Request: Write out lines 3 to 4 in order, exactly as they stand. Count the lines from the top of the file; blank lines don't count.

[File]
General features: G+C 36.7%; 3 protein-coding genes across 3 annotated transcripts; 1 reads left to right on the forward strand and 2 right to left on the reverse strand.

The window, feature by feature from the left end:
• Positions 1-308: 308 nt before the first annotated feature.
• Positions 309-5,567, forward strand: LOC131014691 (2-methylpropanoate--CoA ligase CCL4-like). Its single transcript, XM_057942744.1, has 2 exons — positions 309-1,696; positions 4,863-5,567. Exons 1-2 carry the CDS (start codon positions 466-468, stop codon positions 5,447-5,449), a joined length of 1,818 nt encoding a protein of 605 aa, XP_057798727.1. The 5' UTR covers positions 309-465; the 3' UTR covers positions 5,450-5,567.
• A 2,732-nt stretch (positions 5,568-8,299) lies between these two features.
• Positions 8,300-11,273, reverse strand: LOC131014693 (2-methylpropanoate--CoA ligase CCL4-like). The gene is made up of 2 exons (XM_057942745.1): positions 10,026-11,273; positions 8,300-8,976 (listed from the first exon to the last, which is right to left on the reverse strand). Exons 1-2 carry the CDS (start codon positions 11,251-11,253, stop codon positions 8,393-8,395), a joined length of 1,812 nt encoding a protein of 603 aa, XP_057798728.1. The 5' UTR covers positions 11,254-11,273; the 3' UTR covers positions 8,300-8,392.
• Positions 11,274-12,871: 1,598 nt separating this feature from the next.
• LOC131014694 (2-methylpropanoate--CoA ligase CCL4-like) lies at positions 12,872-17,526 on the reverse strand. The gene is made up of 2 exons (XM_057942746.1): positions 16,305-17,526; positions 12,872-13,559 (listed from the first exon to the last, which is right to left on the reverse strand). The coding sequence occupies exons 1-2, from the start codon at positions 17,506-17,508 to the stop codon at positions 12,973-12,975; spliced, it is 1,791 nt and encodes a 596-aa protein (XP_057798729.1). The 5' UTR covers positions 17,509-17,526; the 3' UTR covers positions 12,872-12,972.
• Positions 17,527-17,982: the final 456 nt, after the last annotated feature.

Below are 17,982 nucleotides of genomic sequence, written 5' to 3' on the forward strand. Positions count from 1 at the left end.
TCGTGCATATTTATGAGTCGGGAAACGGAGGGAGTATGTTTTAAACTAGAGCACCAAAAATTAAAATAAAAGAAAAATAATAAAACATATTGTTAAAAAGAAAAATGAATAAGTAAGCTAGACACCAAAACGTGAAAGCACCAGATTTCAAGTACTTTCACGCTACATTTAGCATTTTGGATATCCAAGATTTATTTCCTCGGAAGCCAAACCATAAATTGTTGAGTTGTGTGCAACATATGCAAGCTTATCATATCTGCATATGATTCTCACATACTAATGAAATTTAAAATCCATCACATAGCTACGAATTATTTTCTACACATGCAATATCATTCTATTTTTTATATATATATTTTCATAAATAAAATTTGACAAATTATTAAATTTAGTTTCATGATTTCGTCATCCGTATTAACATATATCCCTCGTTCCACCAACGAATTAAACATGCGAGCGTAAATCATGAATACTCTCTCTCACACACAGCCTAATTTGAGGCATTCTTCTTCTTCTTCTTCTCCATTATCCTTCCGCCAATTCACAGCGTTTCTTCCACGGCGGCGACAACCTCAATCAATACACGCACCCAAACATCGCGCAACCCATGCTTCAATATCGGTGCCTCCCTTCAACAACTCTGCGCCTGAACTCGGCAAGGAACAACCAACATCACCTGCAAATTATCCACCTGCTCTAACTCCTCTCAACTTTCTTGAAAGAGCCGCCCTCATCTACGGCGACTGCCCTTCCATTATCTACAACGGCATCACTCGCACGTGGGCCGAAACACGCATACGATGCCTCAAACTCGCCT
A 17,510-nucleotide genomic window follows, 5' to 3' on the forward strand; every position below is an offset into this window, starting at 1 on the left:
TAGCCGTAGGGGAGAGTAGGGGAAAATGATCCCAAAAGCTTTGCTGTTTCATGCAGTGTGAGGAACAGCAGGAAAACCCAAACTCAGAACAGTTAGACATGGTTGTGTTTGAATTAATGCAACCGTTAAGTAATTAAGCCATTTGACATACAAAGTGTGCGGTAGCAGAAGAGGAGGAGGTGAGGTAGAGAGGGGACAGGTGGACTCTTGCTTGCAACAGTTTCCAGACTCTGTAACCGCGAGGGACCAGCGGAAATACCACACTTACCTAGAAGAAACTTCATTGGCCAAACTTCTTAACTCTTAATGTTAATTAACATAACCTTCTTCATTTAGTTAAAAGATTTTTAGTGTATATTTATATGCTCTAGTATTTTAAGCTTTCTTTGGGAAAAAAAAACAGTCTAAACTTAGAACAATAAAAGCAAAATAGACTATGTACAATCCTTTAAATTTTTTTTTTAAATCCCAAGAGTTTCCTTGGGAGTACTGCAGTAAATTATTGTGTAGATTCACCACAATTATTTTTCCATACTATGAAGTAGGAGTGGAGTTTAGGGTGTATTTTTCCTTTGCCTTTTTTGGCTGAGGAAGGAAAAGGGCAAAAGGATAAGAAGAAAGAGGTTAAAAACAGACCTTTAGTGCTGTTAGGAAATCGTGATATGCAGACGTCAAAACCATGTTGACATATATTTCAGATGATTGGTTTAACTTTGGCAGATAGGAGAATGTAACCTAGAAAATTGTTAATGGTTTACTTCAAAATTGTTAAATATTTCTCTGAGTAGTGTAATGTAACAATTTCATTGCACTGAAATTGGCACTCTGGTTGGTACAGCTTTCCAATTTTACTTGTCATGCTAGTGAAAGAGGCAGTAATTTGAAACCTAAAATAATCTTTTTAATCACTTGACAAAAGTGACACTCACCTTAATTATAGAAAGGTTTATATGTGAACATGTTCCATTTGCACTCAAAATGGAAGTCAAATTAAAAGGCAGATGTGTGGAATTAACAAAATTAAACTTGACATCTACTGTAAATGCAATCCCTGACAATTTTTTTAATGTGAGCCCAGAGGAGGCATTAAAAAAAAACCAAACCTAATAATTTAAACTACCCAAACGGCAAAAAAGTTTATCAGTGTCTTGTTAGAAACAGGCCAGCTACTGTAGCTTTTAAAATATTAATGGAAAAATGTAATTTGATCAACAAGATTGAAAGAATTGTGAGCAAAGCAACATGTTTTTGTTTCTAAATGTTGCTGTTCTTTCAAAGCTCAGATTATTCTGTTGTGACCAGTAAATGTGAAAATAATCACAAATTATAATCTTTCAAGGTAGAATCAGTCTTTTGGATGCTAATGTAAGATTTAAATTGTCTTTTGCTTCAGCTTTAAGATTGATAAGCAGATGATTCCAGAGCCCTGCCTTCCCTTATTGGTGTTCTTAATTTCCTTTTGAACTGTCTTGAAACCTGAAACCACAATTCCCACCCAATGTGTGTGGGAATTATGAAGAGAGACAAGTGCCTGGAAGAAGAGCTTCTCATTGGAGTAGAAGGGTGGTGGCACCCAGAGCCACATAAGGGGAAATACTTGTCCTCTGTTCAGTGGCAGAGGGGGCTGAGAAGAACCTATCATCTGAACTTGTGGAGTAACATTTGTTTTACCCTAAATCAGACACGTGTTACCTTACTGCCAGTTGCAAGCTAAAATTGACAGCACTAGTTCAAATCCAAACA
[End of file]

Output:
• Positions 1-308: 308 nt before the first annotated feature.
• Positions 309-5,567, forward strand: LOC131014691 (2-methylpropanoate--CoA ligase CCL4-like). Its single transcript, XM_057942744.1, has 2 exons — positions 309-1,696; positions 4,863-5,567. Exons 1-2 carry the CDS (start codon positions 466-468, stop codon positions 5,447-5,449), a joined length of 1,818 nt encoding a protein of 605 aa, XP_057798727.1. The 5' UTR covers positions 309-465; the 3' UTR covers positions 5,450-5,567.